Perspectives on Using Backcalculation to Estimate HIV Prevalence and Project AIDS Incidence

  • Mitchell H. Gail
  • Philip S. Rosenberg

Abstract

The method of backcalculation uses information on the AIDS incubation distribution to estimate the previous rates of HIV infection (the “infection curve”) needed to account for the observed AIDS incidence series. Projections of future AIDS incidence are then obtained by distributing estimates of the numbers of previously infected people forward using the incubation distribution. We review the major sources of uncertainty for backcalculation procedures that were applicable to AIDS incidence data through mid-1987 and discuss estimates of cumulative HIV infections based on such data.

Beginning in mid-1987, projections of AIDS incidence derived from backcalculation exceeded observed AIDS counts in exposure groups with good access to zidovudine (AZT) (Gail, Rosenberg and Goedert, 1990; Rosenberg et al, 1991b). Such treatment can cause secular changes in the incubation distribution, and failure to take treatment into account can lead to sharp reductions in backcalculated estimates of cumulative HIV infections. The Stage model of Brookmeyer (1991) takes treatment into account, as does the “timesince-infection” (TSI) model of Rosenberg, Gail and Carroll (1991). The TSI model also allows for the broadened surveillance definition of AIDS that was adopted in 1987. Both models estimate a decreasing trend in the rate of HIV infection in the United States since the mid-1980s. Both models yield estimates of cumulative HIV infections through 1990 that are broadly consistent with estimates obtained by simpler backcalculation models applied to AIDS incidence data through mid-1987. However, estimates of numbers infected and projections of AIDS incidence are higher for the Stage model than for the TSI model, mainly because the parameters used with the Stage model imply that more treatment was in use and that treatment was more efficacious than in the TSI model. Both models predict continued high levels of AIDS incidence through 1994.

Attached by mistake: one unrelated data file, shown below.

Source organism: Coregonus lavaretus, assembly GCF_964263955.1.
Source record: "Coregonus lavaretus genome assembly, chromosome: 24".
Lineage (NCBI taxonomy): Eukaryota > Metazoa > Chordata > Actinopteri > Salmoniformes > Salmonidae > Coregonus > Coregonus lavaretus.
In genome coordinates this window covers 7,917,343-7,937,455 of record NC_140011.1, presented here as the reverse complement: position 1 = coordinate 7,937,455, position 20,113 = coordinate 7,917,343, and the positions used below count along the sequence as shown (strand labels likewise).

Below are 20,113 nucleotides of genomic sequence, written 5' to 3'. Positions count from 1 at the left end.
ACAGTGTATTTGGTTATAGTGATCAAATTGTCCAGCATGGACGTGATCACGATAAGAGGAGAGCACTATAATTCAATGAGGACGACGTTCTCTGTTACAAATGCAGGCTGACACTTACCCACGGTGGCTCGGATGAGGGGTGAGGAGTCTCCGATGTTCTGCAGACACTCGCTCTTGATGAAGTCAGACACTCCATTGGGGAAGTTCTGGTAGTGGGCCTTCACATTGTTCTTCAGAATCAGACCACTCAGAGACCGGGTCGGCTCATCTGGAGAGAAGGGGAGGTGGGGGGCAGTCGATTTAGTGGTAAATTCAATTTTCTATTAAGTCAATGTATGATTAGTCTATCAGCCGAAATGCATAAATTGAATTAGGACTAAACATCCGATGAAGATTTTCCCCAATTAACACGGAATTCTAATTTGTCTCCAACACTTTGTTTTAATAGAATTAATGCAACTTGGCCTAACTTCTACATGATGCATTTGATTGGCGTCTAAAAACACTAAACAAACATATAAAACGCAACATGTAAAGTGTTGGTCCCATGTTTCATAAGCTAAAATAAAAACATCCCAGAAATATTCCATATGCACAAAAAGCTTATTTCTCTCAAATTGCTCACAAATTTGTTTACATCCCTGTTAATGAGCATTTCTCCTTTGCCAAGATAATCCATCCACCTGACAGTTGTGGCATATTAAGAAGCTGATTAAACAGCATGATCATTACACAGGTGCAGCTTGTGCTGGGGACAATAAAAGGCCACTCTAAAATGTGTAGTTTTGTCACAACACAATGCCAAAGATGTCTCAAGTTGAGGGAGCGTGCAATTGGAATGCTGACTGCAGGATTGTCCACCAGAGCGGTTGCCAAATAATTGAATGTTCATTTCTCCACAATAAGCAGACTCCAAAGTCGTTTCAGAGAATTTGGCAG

Keywords

Human Immunodeficiency Virus Infection Acquire Immune Deficiency Syndrome Stage Model Plausible Range Multicenter AIDS Cohort Study 
These keywords were added by machine and not by the authors. This process is experimental and the keywords may be updated as the learning algorithm improves.

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Copyright information

© Springer Science+Business Media New York 1992

Authors and Affiliations

  • Mitchell H. Gail
    • 1
  • Philip S. Rosenberg
    • 1
  1. 1.Epidemiologic Methods SectionNational Cancer InstituteRockvilleUSA

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